Djokovic's concentration levels in matches over the past few months is a cause for concern. The steely eyed resolve that was an integral part of his 2011 breakout season has dissipated into an inability to think clearly and concisely in pressure moments. Against Haas, would-be winners were tame shots aimed absent of purpose and almost all of his attempts at assertiveness turned to compliance.
Two weeks ago, he lost in the Indian Wells semifinals to Juan Martin Del Potro—a player whose fitness has been called into question numerous times over the last few years—from a set up. This week, he was making unforced errors when down break points.
The biggest criticism I feel that may be leveled, fairly, at Djokovic is with regard to how he has failed to cultivate his forehand into a stroke of real menace. He improved the shot in 2011 and 2012 by inculcating more angle into the swing, which afforded him the luxury of sweeping opponents well out of the court.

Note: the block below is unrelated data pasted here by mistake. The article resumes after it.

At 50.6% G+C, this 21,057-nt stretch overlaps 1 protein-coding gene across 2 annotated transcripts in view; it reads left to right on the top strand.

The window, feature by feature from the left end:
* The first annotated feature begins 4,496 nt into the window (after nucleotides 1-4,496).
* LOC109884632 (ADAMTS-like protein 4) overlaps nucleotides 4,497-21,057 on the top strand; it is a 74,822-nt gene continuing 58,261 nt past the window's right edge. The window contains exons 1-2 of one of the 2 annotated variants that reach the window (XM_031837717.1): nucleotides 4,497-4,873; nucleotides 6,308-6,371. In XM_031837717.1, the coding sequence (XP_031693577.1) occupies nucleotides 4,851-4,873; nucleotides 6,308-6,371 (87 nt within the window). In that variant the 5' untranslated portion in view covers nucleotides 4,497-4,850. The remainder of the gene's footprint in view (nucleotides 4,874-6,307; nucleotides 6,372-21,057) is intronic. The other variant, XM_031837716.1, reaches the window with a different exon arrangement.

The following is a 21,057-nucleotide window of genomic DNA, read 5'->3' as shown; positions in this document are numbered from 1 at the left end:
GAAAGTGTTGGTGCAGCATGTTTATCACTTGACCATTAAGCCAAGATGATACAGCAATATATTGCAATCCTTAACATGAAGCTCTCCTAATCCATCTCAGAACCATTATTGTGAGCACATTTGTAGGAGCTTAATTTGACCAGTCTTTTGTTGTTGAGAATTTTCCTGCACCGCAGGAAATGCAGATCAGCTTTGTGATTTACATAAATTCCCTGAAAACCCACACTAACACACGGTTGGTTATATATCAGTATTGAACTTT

However, of late, that forehand has fumbled to find its feet.
Djokovic's more solid stroke, his backhand, while often lauded as the best shot in tennis, doesn't compare to the powerful forehands of the likes of Nadal or Federer as it is often passive and, most times, used by Djokovic as a point constructor as opposed to a point "ender"—which would be no problem if his forehand were used vice versa.
From the world's best player, such passive ball is lamentable, but it figures that with the lack of a signature shot—that go-to shot when things are tight and mistakes can't be afforded—Djokovic would tend to resort to the safe, incessant back-and-forth tennis played out mostly in the middle of the court that low-ranked players slip into when they run out of ideas or confidence.
In that fourth-round tie, it seemed Djokovic either did not want to push Haas around the court or was simply unable to.